Queen of troubles comes under MPs' scrutiny

From a shipyard accident that claimed 15 lives to sea sickness and failed safety tests, the 'Queen Mary 2' appears to be almost cursed. Charles Arthur and Colin Brown examine the storm engulfing the world's largest passenger liner

The statistics are awe-inspiring. It is the largest, tallest, widest, heaviest passenger liner ever built. The £550m construction bill for the Queen Mary 2 created a ship 345m long and 74m high (with 62m above the water), weighing 150,000 tonnes, and with 18 decks - 14 of them for passengers. It has five swimming pools, 14 restaurants, 24 massage parlours, a 1,094-seat theatre, 1,253 crew, a casino, a disco, a health spa, an art gallery, and even a planetarium - perhaps for any of the 2,620 passengers who want an annotated version of what they can see on deck at night.

But the designers and shipbuilders have discovered that besides the rigours of the Atlantic and Caribbean oceans, the new Queen Mary must also face another challenge: a sea of troubles.

Redundancies and shipyard accidents overshadowed its construction, while grumblings among the crew, bouts of seasickness among passengers and concerns over fire safety have provided setbacks since its launch.

But the Queen Mary 2 may be about to sail into the considerably choppier waters of Westminster. The Independent has learnt that the ship's safety record has been brought to the scrutiny of MPs.

Gwyneth Dunwoody, chairman of the Commons Select Committee on Transport, has questioned ministers over the decision by the Maritime & Coastguard Agency (MCA), to allow the ship to sail in June while investigations into its safety were still being carried out.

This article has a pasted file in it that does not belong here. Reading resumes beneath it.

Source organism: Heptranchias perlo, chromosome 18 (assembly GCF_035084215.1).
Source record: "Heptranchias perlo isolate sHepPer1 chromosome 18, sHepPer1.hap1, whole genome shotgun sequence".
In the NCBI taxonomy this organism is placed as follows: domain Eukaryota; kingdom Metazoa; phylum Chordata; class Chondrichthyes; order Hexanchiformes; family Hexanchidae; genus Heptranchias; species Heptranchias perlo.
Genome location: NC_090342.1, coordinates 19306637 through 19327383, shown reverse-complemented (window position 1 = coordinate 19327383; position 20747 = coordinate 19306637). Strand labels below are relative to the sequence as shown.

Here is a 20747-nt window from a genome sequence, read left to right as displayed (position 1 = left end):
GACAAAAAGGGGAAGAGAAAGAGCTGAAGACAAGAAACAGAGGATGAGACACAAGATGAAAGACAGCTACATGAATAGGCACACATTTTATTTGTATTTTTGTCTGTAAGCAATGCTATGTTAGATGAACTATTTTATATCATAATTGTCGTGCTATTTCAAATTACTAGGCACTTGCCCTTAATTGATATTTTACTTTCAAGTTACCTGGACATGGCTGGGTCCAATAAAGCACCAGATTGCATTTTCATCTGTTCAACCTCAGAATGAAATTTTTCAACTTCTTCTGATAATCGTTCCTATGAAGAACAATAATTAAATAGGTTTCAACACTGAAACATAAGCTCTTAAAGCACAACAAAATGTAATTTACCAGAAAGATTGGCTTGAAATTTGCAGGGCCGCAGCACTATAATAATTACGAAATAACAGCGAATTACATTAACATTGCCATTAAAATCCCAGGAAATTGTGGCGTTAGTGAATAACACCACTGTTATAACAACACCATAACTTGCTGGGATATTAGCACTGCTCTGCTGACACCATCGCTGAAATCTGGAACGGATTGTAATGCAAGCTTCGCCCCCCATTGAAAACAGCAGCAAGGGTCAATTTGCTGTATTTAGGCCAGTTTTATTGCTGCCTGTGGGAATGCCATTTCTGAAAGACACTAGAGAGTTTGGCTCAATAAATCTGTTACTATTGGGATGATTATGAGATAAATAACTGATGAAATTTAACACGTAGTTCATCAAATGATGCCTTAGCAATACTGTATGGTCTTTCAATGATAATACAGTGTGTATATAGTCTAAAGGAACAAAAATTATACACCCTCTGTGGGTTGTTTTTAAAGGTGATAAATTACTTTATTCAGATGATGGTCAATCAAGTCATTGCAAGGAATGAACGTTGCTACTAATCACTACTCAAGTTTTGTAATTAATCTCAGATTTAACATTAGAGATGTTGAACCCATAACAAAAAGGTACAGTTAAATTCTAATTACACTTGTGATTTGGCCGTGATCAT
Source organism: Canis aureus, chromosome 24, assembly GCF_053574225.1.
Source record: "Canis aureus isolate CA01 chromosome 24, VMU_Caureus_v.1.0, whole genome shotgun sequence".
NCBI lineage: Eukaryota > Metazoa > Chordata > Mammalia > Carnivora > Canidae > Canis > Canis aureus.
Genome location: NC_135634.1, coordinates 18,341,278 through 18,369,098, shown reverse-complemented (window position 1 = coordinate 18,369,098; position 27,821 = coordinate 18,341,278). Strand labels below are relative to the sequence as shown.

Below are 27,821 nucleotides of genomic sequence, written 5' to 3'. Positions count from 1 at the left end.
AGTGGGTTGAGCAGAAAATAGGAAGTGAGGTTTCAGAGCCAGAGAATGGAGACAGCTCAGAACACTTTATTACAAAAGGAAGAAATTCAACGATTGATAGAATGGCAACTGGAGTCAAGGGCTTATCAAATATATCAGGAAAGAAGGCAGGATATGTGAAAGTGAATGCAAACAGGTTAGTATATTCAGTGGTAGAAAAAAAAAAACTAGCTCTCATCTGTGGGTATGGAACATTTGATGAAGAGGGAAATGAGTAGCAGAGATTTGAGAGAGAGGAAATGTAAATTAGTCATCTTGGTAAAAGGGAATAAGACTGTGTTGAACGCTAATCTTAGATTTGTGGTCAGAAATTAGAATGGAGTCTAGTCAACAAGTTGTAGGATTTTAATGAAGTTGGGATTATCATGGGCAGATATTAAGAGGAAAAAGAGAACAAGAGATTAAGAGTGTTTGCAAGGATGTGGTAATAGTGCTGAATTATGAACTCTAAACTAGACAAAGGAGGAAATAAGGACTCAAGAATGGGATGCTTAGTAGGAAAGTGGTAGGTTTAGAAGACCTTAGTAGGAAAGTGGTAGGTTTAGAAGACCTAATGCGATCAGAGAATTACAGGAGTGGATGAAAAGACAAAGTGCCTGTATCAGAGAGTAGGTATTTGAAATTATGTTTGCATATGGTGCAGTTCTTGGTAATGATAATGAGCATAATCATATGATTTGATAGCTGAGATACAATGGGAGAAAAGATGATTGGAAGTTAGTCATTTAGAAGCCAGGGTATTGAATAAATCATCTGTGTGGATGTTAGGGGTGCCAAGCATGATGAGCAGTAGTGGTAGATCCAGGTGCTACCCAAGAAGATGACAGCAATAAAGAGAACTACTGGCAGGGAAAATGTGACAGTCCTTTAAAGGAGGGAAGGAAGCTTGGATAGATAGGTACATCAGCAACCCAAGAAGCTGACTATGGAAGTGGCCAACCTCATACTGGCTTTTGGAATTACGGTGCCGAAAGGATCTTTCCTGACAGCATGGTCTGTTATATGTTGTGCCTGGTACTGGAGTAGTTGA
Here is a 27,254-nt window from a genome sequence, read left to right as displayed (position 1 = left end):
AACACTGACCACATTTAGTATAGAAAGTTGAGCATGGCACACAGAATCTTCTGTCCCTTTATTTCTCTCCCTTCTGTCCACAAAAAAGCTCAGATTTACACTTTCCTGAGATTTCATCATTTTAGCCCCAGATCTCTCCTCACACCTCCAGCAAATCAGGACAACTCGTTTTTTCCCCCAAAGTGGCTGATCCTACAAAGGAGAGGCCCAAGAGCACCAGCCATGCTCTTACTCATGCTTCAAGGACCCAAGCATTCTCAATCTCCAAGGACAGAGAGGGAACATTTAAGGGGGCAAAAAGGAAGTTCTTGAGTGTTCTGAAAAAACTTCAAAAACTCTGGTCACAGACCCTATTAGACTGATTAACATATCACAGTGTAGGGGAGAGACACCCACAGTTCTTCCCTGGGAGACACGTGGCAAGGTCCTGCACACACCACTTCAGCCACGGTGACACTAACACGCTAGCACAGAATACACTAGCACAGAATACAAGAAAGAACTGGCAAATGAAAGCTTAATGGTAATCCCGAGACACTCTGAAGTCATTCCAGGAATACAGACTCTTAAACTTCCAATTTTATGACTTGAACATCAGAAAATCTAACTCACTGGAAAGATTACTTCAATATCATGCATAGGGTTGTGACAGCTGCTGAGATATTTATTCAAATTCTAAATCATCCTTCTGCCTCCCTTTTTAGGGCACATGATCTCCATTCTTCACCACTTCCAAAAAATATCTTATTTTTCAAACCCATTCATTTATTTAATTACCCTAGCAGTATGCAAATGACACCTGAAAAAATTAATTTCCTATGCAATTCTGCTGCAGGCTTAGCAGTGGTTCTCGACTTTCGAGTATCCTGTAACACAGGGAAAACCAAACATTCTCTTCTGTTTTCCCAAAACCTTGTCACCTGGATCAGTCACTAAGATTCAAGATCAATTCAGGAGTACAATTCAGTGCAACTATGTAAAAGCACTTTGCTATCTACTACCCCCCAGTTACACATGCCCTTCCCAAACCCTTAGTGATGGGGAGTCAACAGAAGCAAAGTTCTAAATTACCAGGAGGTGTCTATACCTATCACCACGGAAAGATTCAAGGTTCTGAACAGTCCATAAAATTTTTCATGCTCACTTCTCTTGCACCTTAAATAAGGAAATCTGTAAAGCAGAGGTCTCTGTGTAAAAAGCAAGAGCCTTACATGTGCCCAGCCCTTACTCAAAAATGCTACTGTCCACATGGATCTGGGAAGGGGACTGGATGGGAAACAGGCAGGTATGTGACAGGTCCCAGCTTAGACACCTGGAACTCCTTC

Mrs Dunwoody's call for a further investigation could provide another difficult manoeuvre for those seeking to steer the giant vessel into calmer waters.

The saga began even before the ship sailed from its berth at the French port of Saint-Nazaire in December last year. In 2000, 1,300 workers at Harland & Wolff's shipyard in Belfast were made redundant after the company failed to win the contract to build the superliner. Then last November, 15 people died and 32 were injured at the French shipyard while waiting on a packed gangway connecting the ship to the harbour: it collapsed as more than 50 stood on it waiting for a pre-launch visit.

The problems continued with the maiden voyage from Southampton on 12 January - which began 90 minutes late due to slow loading of luggage (each item was X-rayed because of fears of a terrorist attack). It immediately ran into stormy seas in the Bay of Biscay, with many passengers and crew, and also the singer Shirley Bassey, succumbing to seasickness.

By the time it got to Fort Lauderdale in Florida, disembarking American passengers were complaining about shoddy service and even shoddy fellow-passengers who, one claimed, threatened to turn the ship into "a setting of proletarian squalor". There was said to be discontent among the crew, unhappy about their long hours and comparatively low wages. Cunard, the ship's owner, denies this.

But it seemed as though things were beginning to work out. Then on 24 June, Britain's MCA, acting on a tip-off, sent surveyors to the ship who cut out pieces of the fascia under the sink in a bathroom, and also from the wall inside the shower closure.